They believe in jihad, which is their interpretation of a holy struggle, against anyone who was seen to be opposing Islam.
This was their motive behind the 9/11 attack in New York back in 2001 which took away 2,977 lives.
The terror organisation viewed the West and its culture as a threat to Islam, and their goal remains to establish an Islamic state based on Sharia law.
Al-Qaeda thinks Islamic State is too extreme
Moving on to the newer kid on the block, the Islamic State.
The group that claimed responsibility for the attack at Kabul Airport recently was the Afghan offshoot of IS, called the IS-Khorasan (IS-K).
IS WAS a part of Al-Qaeda in Iraq up until 2013, after some Taliban commanders defected from the group and swore allegiance to Abu Bakar Al-Baghdadi, who became the leader of the IS.
They were dissatisfied with Mullah Mohammed Omar, who was the chief of Taliban at that time.
Similar to Al-Qaeda, they too adhere to a strict Wahhabi-Salafi interpretation of Islam.
However, what distinguished the IS from Al-Qaeda was their modus operandi.
While the Al-Qaeda organised themselves as guerrilla insurgents, IS used more of military-style tactics and strategy.
Al-Qaeda also considers IS to be so extreme that that its leaders have distanced themselves from the group.
Between the Taliban and IS, they do not see eye to eye as well due to the defection of Taliban commanders to IS.
Tensions between Taliban and Islamic State
IS has criticised the Taliban as being a nationalist movement, rather than a movement to push for a global caliphate.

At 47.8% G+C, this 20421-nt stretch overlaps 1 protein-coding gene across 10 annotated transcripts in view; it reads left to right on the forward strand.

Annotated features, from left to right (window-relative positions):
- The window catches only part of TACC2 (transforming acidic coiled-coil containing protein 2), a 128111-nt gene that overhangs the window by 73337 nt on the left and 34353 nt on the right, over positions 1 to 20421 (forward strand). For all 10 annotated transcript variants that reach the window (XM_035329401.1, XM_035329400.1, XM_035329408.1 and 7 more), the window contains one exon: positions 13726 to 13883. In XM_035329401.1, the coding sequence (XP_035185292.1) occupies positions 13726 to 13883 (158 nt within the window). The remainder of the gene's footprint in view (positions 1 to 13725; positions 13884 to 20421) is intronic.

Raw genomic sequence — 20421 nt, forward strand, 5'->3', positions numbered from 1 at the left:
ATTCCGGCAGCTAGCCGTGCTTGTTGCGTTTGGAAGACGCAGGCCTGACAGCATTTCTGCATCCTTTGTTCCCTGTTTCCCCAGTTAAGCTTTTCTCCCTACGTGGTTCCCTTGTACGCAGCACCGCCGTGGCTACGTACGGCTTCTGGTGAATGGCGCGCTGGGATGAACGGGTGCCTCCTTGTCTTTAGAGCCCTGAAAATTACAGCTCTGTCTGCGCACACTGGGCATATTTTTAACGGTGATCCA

They viewed the Taliban as being too tolerant with the Shiite Muslim community in Afghanistan.
Up till now, IS and the Taliban are still competing to recruit members into their organisation.
“They are competitive organisations," counter-terrorism expert at Center for Strategic and International Studies, Seth G. Jones said.
"They are trying to appeal to the same recruits and the same funding sources. They are trying to build the same thing in different ways."
Beyond competition for resources, the Center for International Security and Cooperation at Stanford University added that the competition between the Taliban and IS is also ideological.
"IS accused the Taliban of drawing its legitimacy from a narrow ethnic and nationalistic base, rather than a universal Islamic creed," the centre said.
Taliban and IS clashed head on
The latest bombings at the Kabul airport was not the first time that the two groups had attacked each other. In fact, there were several times the two groups clashed.